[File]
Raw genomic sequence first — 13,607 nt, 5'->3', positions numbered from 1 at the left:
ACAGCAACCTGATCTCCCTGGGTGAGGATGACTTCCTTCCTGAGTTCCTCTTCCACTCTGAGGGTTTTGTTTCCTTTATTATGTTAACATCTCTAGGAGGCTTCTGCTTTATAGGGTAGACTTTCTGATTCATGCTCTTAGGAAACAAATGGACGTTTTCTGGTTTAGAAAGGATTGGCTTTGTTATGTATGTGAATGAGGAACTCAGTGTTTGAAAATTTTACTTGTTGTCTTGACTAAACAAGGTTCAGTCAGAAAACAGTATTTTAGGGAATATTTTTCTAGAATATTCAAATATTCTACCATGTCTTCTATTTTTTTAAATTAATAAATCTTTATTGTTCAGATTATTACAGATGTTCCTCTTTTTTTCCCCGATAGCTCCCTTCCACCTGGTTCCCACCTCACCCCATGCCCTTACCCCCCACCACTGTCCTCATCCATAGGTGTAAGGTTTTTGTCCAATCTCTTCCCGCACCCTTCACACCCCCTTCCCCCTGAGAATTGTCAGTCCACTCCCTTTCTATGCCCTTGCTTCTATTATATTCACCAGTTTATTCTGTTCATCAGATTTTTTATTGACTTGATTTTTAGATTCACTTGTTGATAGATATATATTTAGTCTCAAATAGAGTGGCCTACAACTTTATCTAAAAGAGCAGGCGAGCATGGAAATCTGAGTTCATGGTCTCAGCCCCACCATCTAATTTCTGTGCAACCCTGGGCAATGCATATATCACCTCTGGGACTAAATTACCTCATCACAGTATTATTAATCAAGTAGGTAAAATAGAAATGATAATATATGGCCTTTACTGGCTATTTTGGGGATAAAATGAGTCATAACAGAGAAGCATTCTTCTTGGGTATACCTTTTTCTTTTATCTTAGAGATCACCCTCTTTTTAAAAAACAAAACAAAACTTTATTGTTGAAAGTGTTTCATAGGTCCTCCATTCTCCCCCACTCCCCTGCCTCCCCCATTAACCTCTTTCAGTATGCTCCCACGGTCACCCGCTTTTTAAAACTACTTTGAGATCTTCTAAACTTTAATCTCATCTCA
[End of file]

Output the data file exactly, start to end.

Raw genomic sequence first — 13,607 nt, 5'->3', positions numbered from 1 at the left:
ACAGCAACCTGATCTCCCTGGGTGAGGATGACTTCCTTCCTGAGTTCCTCTTCCACTCTGAGGGTTTTGTTTCCTTTATTATGTTAACATCTCTAGGAGGCTTCTGCTTTATAGGGTAGACTTTCTGATTCATGCTCTTAGGAAACAAATGGACGTTTTCTGGTTTAGAAAGGATTGGCTTTGTTATGTATGTGAATGAGGAACTCAGTGTTTGAAAATTTTACTTGTTGTCTTGACTAAACAAGGTTCAGTCAGAAAACAGTATTTTAGGGAATATTTTTCTAGAATATTCAAATATTCTACCATGTCTTCTATTTTTTTAAATTAATAAATCTTTATTGTTCAGATTATTACAGATGTTCCTCTTTTTTTCCCCGATAGCTCCCTTCCACCTGGTTCCCACCTCACCCCATGCCCTTACCCCCCACCACTGTCCTCATCCATAGGTGTAAGGTTTTTGTCCAATCTCTTCCCGCACCCTTCACACCCCCTTCCCCCTGAGAATTGTCAGTCCACTCCCTTTCTATGCCCTTGCTTCTATTATATTCACCAGTTTATTCTGTTCATCAGATTTTTTATTGACTTGATTTTTAGATTCACTTGTTGATAGATATATATTTAGTCTCAAATAGAGTGGCCTACAACTTTATCTAAAAGAGCAGGCGAGCATGGAAATCTGAGTTCATGGTCTCAGCCCCACCATCTAATTTCTGTGCAACCCTGGGCAATGCATATATCACCTCTGGGACTAAATTACCTCATCACAGTATTATTAATCAAGTAGGTAAAATAGAAATGATAATATATGGCCTTTACTGGCTATTTTGGGGATAAAATGAGTCATAACAGAGAAGCATTCTTCTTGGGTATACCTTTTTCTTTTATCTTAGAGATCACCCTCTTTTTAAAAAACAAAACAAAACTTTATTGTTGAAAGTGTTTCATAGGTCCTCCATTCTCCCCCACTCCCCTGCCTCCCCCATTAACCTCTTTCAGTATGCTCCCACGGTCACCCGCTTTTTAAAACTACTTTGAGATCTTCTAAACTTTAATCTCATCTCA